For all these reasons, during the Hitler years, Sloan and Mooney both made efforts to obscure Opel's American ownership and control. As a result, the average storm trooper, Nazi Party member or German motorist accepted the company's cars and trucks as the product of a purely Aryan firm that was working toward Hitler's great destiny: "Deutschland uber alles."
Opel became an early patron of the National Socialist Motor Corps, a rabid Nazi Party paramilitary auxiliary. Ironically, most of the members of corps were not drivers but Germans seeking to learn how to drive to increase national readiness. Opel employees were encouraged to maintain membership in the Motor Corps.
Furthermore, Opel cars and trucks were loaned without charge to the local storm trooper contingents stationed near company headquarters at Russelsheim, Germany. As brown shirt thugs went about their business of intimidation and extortion, they often came and went in vehicles bearing prominent Opel advertisements, proud automobile sponsor of the storm troopers.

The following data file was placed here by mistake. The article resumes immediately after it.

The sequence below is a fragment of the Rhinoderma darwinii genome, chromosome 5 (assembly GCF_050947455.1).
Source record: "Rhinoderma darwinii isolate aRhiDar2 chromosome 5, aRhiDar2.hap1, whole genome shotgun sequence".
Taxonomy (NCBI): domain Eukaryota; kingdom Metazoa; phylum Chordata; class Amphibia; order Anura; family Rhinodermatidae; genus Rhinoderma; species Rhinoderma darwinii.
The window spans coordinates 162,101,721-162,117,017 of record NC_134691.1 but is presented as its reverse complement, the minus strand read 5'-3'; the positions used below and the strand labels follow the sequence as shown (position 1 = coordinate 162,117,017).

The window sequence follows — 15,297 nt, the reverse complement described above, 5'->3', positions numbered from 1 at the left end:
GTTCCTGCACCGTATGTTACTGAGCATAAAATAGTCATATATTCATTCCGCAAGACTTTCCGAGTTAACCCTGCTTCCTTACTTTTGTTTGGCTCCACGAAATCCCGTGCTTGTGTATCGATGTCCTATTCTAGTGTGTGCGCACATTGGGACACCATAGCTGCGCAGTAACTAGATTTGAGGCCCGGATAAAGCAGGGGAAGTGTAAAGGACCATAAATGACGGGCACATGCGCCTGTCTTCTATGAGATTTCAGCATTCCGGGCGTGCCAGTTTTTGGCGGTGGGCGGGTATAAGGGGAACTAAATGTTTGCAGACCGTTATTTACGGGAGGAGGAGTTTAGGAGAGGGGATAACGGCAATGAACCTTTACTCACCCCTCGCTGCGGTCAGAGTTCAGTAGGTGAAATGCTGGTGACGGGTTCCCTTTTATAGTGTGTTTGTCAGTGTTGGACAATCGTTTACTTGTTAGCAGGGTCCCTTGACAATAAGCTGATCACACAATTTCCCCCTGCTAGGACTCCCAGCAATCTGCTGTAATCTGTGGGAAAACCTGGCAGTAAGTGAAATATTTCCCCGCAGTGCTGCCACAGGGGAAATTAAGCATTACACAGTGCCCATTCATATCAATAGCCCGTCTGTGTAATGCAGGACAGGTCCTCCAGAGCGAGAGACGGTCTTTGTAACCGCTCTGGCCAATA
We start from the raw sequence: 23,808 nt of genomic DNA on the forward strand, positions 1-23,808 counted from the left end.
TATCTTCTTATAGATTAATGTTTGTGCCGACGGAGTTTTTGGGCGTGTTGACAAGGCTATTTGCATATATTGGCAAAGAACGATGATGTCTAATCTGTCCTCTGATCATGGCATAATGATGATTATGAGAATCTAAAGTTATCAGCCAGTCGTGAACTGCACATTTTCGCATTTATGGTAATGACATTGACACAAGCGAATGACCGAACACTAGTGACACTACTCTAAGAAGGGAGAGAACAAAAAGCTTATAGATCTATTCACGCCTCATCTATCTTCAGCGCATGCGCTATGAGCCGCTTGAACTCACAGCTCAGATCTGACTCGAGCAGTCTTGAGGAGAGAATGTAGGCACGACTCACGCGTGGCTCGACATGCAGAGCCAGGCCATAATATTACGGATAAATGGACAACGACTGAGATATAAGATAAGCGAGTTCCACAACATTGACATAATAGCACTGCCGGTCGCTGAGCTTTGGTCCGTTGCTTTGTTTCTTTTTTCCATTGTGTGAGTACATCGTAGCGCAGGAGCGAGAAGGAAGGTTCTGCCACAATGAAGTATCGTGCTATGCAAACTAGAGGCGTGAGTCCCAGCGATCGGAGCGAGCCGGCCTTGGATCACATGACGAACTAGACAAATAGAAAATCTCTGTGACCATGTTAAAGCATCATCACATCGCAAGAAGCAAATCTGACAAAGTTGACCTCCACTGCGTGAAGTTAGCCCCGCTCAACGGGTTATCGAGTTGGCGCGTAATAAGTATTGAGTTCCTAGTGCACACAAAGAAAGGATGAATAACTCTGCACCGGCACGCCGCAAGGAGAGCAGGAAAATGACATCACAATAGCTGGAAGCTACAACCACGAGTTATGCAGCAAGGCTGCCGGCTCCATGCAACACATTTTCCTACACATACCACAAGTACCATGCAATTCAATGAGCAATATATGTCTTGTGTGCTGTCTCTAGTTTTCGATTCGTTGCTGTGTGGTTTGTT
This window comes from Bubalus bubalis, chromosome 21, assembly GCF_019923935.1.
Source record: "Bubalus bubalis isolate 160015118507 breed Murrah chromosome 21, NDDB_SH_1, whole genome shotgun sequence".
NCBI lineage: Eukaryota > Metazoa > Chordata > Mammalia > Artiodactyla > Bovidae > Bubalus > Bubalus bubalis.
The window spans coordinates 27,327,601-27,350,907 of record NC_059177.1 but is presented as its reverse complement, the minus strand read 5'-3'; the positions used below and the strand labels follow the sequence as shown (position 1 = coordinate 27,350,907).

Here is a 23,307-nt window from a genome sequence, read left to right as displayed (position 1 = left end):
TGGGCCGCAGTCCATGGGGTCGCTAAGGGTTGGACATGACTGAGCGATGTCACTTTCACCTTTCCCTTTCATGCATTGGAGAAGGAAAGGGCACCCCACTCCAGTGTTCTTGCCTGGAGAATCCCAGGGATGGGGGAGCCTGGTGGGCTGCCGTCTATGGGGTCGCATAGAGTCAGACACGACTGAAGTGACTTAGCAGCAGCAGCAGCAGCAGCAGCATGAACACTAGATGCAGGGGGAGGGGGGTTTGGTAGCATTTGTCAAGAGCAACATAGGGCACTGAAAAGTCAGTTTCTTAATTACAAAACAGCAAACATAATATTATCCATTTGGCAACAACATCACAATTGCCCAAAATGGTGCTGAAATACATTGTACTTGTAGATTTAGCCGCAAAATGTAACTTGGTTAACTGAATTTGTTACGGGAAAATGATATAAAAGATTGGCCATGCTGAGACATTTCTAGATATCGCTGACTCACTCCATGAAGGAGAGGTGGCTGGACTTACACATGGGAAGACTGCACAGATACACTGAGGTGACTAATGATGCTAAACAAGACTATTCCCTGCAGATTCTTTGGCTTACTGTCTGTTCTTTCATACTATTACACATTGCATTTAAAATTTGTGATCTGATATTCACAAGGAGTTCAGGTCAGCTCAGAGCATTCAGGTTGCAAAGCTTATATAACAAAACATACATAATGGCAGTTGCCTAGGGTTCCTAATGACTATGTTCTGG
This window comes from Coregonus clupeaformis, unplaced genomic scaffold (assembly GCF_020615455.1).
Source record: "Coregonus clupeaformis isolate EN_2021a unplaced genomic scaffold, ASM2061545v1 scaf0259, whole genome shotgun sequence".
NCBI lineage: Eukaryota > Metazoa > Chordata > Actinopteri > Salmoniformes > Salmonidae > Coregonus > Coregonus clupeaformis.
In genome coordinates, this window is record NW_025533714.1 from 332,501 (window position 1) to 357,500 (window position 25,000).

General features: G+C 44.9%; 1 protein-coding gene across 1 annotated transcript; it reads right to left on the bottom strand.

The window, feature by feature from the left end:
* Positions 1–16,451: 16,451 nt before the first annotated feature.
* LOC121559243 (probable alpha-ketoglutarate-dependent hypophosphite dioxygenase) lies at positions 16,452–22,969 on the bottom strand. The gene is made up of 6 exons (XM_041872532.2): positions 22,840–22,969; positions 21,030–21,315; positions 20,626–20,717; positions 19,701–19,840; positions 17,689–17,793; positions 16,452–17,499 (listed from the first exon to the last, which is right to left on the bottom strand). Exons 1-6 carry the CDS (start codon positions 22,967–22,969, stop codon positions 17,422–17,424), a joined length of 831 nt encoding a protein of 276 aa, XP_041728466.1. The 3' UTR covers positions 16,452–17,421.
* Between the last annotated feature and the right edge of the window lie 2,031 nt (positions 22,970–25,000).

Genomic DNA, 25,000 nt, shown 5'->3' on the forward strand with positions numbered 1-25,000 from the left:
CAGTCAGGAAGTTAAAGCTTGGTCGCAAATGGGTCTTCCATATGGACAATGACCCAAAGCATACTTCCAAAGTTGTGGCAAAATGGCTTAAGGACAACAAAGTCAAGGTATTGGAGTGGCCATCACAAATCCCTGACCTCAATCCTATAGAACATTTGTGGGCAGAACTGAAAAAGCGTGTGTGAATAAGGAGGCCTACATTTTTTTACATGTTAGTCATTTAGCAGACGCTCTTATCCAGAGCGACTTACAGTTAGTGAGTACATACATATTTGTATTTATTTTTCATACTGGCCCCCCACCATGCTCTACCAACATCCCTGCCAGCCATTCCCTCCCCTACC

The Opel company publication, Der Opel Geist, or The Opel Spirit, became just another propagandistic tool of Fuhrer worship, edited with the help of Nazi officials. Hitler was frequently given credit in the publication for Opel's achievements, and was frequently depicted in Der Opel Geist portraits as a fatherly or stately figure.
Hitler's voice regularly echoed through the cavernous Opel complex. His hate speeches and pep rallies were routinely piped into the factory premises to inspire the workers. Great swastika-bedecked company events were commonplace, as Nazi gauleiters, or regional party leaders, and other party officials spurred gathered employees to work hard for the Fuhrer and his Thousand-Year Reich.